Publishers are trying to raise the value of their "nondirect" inventory. Are they trying to solve the wrong problem? In almost every medium, ad inventory is a finite
resource. Magazines only have so many pages. TV shows offer about 16 minutes of ads per hour. Billboards are limited in their number and location. But the Internet is different. Display ad inventory
is an almost limitless resource. Anyone with something to say can publish; everyone with nothing to say can have a Facebook or MySpace page. So the pages keep multiplying, with the supply already so
far ahead of demand that it might as well be infinite.
And what happens in a market where there is infinite supply? Commoditization happens. Buyers recognize that in all that supply, they
have plenty of alternatives. And prices fall. This is the situation faced by the big online publishers today as they struggle to increase their ad inventories' total dollar yield.
every publisher in print or broadcast occasionally has unsold inventory, remnant space that they push last-minute at a discounted price. But for most healthy publishers, remnant and unsold inventory
account for a very small percentage of the total inventory - except online. Online, the 80-20 rule applies: 20 percent of the publisher inventory accounts for 80 percent of the revenue, leaving 80
percent (or more) of the impressions selling for a tiny fraction of the rate card.
Finding a way to raise the price of this inventory is now an obsession for online publishers. Until
recently, most have been happy to sell massive amounts of their otherwise unsold inventory to ad networks for whatever price they could get, all the while lamenting that this inventory was being
undervalued in the market. Lately, more publishers are holding this inventory back, fearful that their "premium" inventory is being degraded by the cheap impressions being resold by networks. Whether
this is true is a matter for debate, but one thing is for sure: Not selling impressions will not put more total revenue in publishers' pockets. Why? No publisher can create artificial scarcity just by
taking their impressions out of circulation.
Online CPM values are driven by a handful of traits: Reach of a desirable audience composition. Editorial context that's relevant to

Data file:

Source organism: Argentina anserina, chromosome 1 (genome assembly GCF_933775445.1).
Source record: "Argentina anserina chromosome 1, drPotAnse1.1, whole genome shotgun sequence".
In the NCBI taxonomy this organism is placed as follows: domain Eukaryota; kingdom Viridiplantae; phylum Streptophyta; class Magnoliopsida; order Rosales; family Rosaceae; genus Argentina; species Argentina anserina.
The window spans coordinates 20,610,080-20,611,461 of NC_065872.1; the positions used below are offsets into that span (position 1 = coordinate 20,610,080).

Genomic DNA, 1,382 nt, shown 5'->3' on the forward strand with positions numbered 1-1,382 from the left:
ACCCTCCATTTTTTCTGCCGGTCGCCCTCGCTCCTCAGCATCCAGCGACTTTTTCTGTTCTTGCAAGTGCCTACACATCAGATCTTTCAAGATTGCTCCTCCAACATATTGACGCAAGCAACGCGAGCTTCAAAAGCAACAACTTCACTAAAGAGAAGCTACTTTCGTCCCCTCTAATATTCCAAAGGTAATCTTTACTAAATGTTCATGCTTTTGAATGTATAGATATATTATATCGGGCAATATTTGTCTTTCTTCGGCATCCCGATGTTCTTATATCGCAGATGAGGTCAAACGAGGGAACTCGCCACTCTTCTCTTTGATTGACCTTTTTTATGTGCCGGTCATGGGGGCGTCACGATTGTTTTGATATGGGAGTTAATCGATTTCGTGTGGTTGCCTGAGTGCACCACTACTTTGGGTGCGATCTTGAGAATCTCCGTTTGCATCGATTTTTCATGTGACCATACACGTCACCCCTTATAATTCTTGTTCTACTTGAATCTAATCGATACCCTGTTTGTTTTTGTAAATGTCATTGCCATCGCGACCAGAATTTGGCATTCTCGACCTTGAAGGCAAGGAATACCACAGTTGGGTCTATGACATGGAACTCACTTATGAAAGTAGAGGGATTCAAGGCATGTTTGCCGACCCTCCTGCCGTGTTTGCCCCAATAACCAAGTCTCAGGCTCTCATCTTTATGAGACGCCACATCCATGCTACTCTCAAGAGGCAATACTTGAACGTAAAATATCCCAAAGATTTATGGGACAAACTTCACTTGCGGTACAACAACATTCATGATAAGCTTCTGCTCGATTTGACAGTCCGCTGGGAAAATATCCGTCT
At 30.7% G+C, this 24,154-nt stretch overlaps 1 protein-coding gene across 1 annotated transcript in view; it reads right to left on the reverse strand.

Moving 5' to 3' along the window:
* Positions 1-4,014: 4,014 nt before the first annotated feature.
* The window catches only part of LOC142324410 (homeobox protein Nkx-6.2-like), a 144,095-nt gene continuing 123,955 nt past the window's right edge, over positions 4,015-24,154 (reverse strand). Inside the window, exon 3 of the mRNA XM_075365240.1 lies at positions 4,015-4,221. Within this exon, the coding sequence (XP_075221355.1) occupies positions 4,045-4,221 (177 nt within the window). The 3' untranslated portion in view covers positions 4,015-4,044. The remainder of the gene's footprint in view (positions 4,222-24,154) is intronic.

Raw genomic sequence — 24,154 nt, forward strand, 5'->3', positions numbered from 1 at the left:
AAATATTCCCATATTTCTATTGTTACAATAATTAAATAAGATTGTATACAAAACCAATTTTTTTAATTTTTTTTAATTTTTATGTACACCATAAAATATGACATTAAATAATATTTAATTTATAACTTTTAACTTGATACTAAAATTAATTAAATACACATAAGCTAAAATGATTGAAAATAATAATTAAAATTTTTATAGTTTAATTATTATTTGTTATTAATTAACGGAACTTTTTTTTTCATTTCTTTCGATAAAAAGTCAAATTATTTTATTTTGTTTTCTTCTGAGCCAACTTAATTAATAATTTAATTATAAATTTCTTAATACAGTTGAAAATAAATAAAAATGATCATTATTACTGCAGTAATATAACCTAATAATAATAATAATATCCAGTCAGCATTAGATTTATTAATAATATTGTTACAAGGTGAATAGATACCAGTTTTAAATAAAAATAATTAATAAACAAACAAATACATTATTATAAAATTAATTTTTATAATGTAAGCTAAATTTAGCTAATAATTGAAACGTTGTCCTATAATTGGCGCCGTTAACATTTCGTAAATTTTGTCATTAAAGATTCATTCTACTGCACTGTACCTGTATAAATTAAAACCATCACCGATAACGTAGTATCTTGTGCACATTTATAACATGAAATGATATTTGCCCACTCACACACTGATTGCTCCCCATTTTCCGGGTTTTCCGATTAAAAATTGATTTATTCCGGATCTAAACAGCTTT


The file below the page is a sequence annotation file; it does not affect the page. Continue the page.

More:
high-margin advertisers. A media brand that confers credibility on advertisers (or at least, doesn't detract from it). The ability to meet advertiser goals at a price that is ROI-positive. A scarcity
Home pages sell at high CPMs because they deliver reach. Specific content sections that align with auto or travel or financial services command premium prices because
they're scarce. Run-of-site impressions that lack specific context get priced as low as they do because there are plenty of alternatives.
So, what is a publisher to do? Stop trying to fix
the wrong problem. Publishers don't have massive amounts of undervalued inventory. They have a scarce amount of high-value inventory. They should be putting their efforts into building audience for
the areas of the site that command high prices. In other words, cultivate more high-priced inventory to sell. Here are some suggestions to get started:Employ editorial strategy and
to create more engagement with high-value audiences - get them to consume more high-value content.Let low-value impressions drive more visits to
Within the site, use those impressions to target occasional visitors to the high-value content and bring them back with the equivalent of tune-in spots. Then, barter some
of the remaining low-value impressions to reach them elsewhere. Essentially, trade remarketing targets with other publishers to mutual benefit.
Target modeled look-a-likes for your
most valuable audiences.
This is a cost-effective way to acquire net new visitors to the site and is relatively simple to do using predictive targeting technology.
I've seen each
of these tactics work very well, and for different publishers. I'm willing to bet that publishers who combine them in a coordinated campaign will find these steps more productive and less frustrating
than their current efforts to prop up the prices for commodity inventory. John Nardone is CEO of [X+1]. (firstname.lastname@example.org)